When a nuclear explosion occurs at a shallow depth underground, the fireball breaks through the surface of the earth within a fraction of a second of the instant of detonation. The intensely hot gases at high pressure are released and they carry up with them into the air large quantities of soil, rock, and debris in the form of a hollow column. For a burst at a shallow depth, the column tends to assume the shape of an inverted cone which fans out as it rises, to produce a radial throw-out. A highly radioactive cloud, which contains large quantities of earth, is formed above the throw-out as the hot vapors cool and condense. Because of the mass displacement of material from the earth's surface, a crater is formed. For a 100-kiloton weapon exploding 50 feet beneath the surface of dry soil, the crater would be about 120 feet deep and 720 feet across. The weight of the material removed would be over a million tons.
In addition to the shock (or pressure) wave in the ground, somewhat related to an earthquake wave, the explosion is accompanied by a blast wave in the air. At 2 seconds after the explosion, the blast wave front in air is about 3/4 mile from surface zero.
The radioactive cloud continues to rise, giving off intense nuclear radiations which are still a hazard on the ground at 9 seconds after the detonation. At this time, the larger pieces of rock and debris in the throw-out begin to descend to earth.
As the material from the column descends, the finer soil particles attain a high velocity and upon reaching the ground they spread out rapidly to form a base surge similar to that in an underwater explosion. The extent of the base surge, which is likely to be radioactive, depends upon many factors, including the energy yield of the explosion, the depth of burst, and the nature of the soil. It is believed that a dry sandy terrain would be particularly conducive to base surge formation.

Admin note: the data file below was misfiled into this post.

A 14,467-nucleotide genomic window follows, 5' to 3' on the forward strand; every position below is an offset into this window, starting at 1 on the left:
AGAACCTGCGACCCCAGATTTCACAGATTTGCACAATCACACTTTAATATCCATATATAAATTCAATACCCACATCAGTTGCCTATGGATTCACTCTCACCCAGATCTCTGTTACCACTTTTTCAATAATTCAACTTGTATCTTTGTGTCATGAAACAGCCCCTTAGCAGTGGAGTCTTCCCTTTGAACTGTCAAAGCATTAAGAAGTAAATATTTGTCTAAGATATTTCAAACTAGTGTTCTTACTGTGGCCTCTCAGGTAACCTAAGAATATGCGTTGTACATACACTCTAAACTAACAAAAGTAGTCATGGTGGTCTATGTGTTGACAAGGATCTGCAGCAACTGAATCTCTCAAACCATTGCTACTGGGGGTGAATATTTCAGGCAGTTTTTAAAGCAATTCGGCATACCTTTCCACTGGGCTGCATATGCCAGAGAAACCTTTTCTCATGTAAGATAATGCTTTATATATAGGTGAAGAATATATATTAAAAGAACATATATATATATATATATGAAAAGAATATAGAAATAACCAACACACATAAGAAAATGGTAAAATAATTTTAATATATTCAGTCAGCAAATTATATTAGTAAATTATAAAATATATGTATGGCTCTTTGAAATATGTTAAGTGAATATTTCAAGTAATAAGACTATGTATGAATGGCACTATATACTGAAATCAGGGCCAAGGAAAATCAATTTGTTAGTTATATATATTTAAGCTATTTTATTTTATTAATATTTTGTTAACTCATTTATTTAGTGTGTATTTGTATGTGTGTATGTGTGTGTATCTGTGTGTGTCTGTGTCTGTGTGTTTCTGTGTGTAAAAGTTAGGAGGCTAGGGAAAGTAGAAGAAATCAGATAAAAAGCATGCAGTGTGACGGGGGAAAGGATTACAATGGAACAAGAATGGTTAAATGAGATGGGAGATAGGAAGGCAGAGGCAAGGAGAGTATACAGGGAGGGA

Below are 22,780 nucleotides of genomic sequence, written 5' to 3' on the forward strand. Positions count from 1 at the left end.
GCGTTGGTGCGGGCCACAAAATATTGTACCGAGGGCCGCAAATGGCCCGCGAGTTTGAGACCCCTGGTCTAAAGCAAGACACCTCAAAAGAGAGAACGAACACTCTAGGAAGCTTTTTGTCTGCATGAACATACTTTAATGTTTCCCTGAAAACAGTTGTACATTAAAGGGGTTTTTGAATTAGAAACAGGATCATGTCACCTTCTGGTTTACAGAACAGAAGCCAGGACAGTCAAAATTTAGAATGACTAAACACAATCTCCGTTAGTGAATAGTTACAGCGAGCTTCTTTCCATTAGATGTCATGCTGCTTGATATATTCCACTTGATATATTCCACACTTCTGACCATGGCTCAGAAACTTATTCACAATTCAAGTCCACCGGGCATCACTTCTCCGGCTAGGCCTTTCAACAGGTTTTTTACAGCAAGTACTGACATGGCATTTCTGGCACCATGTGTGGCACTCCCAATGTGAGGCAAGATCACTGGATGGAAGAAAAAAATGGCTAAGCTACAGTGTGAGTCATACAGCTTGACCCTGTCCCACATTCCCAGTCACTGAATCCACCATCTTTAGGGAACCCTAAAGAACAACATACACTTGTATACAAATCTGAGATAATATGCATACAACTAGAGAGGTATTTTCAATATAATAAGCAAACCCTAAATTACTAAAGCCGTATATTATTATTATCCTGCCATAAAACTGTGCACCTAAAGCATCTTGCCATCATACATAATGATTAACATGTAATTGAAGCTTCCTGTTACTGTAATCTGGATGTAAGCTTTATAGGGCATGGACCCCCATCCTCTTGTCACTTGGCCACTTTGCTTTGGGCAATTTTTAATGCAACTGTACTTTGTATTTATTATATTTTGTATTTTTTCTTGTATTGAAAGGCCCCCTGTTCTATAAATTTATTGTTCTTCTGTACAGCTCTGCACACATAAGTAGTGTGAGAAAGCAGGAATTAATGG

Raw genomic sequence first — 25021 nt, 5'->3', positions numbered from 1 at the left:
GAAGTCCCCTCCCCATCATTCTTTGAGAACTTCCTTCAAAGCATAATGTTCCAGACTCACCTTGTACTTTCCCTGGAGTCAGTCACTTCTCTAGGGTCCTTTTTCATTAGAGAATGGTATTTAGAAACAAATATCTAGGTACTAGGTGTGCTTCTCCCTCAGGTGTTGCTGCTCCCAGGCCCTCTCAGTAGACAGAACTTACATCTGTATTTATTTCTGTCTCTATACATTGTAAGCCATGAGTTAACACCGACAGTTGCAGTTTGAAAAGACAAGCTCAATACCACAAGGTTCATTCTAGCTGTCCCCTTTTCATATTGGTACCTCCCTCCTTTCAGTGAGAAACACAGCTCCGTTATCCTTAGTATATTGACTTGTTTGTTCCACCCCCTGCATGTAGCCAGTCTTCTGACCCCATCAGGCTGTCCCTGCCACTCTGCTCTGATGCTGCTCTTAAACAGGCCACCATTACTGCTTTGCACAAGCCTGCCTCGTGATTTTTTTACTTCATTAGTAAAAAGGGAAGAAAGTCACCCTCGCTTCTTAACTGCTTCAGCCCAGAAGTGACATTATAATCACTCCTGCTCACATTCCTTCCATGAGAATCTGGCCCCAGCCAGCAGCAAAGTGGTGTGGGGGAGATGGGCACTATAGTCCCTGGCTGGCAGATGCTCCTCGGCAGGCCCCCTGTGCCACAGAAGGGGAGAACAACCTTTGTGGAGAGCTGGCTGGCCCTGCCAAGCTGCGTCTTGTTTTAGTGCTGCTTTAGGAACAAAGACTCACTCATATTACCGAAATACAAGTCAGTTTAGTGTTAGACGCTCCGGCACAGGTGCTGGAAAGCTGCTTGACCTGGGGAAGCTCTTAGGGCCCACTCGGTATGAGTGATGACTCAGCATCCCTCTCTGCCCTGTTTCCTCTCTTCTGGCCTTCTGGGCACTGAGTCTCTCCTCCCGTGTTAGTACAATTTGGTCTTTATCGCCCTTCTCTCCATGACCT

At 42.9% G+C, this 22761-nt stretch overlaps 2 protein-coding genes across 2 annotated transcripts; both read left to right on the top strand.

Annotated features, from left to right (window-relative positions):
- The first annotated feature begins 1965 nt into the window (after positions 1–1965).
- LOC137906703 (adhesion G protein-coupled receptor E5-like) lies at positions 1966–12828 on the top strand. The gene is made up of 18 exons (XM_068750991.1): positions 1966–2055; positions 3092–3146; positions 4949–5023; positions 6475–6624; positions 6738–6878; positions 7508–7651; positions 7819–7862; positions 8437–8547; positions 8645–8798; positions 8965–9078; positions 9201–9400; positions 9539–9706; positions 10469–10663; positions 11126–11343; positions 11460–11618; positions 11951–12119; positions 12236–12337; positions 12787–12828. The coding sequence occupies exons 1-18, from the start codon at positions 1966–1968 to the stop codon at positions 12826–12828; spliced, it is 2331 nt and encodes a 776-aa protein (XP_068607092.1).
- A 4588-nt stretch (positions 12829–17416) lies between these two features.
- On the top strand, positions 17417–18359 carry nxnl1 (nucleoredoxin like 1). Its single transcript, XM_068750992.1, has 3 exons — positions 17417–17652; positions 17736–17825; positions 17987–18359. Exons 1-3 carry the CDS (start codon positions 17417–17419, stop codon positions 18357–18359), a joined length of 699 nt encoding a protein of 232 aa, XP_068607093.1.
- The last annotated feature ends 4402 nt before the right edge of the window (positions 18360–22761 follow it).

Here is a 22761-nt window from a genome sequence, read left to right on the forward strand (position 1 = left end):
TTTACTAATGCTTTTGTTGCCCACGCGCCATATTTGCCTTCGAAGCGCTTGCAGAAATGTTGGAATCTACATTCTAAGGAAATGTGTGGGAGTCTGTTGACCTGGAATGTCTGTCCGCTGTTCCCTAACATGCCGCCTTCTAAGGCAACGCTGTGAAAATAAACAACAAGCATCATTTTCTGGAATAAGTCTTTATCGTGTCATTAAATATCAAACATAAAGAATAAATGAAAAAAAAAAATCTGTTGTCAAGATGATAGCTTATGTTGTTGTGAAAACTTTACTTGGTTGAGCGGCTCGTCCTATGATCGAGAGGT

The base surge increases in height and area and soon begins to merge with the radioactive cloud of weapon residues, etc., part of which descends and spreads out under the influence of the prevailing winds. In due course, the radioactive clouds disperse, but the contaminated particles descend to earth to produce a hazardous fallout over a large area, especially in the downwind direction, during the course of a few hours.
From The Effects of Nuclear Weapons, Samuel Glasstone, ed., USAEC, Washington, DC, April 1962; Revised Edition reprinted February 1964.
Digital version by Gregory Walker, firstname.lastname@example.org.
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